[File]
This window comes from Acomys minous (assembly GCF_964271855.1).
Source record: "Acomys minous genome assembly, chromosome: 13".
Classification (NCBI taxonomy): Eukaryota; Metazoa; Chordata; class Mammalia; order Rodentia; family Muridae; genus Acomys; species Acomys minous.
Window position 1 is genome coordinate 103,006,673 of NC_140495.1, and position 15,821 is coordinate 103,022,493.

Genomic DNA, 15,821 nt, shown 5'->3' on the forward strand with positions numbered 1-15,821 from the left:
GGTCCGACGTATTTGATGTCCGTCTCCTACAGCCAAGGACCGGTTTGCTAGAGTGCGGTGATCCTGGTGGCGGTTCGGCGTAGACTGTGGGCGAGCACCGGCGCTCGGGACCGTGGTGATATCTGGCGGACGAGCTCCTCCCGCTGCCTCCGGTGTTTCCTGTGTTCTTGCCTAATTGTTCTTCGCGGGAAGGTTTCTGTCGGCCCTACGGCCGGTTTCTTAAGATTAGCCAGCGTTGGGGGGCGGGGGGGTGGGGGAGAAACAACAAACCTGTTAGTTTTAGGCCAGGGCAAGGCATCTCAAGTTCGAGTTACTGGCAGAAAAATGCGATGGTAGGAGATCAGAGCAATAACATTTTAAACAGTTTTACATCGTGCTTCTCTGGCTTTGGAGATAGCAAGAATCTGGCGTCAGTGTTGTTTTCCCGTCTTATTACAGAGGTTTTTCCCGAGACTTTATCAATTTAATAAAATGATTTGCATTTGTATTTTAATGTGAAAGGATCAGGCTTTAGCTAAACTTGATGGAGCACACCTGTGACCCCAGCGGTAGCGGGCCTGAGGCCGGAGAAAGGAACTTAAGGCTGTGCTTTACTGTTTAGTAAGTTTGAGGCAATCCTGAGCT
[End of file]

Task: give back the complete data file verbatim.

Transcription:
This window comes from Acomys minous (assembly GCF_964271855.1).
Source record: "Acomys minous genome assembly, chromosome: 13".
Classification (NCBI taxonomy): Eukaryota; Metazoa; Chordata; class Mammalia; order Rodentia; family Muridae; genus Acomys; species Acomys minous.
Window position 1 is genome coordinate 103,006,673 of NC_140495.1, and position 15,821 is coordinate 103,022,493.

Genomic DNA, 15,821 nt, shown 5'->3' on the forward strand with positions numbered 1-15,821 from the left:
GGTCCGACGTATTTGATGTCCGTCTCCTACAGCCAAGGACCGGTTTGCTAGAGTGCGGTGATCCTGGTGGCGGTTCGGCGTAGACTGTGGGCGAGCACCGGCGCTCGGGACCGTGGTGATATCTGGCGGACGAGCTCCTCCCGCTGCCTCCGGTGTTTCCTGTGTTCTTGCCTAATTGTTCTTCGCGGGAAGGTTTCTGTCGGCCCTACGGCCGGTTTCTTAAGATTAGCCAGCGTTGGGGGGCGGGGGGGTGGGGGAGAAACAACAAACCTGTTAGTTTTAGGCCAGGGCAAGGCATCTCAAGTTCGAGTTACTGGCAGAAAAATGCGATGGTAGGAGATCAGAGCAATAACATTTTAAACAGTTTTACATCGTGCTTCTCTGGCTTTGGAGATAGCAAGAATCTGGCGTCAGTGTTGTTTTCCCGTCTTATTACAGAGGTTTTTCCCGAGACTTTATCAATTTAATAAAATGATTTGCATTTGTATTTTAATGTGAAAGGATCAGGCTTTAGCTAAACTTGATGGAGCACACCTGTGACCCCAGCGGTAGCGGGCCTGAGGCCGGAGAAAGGAACTTAAGGCTGTGCTTTACTGTTTAGTAAGTTTGAGGCAATCCTGAGCT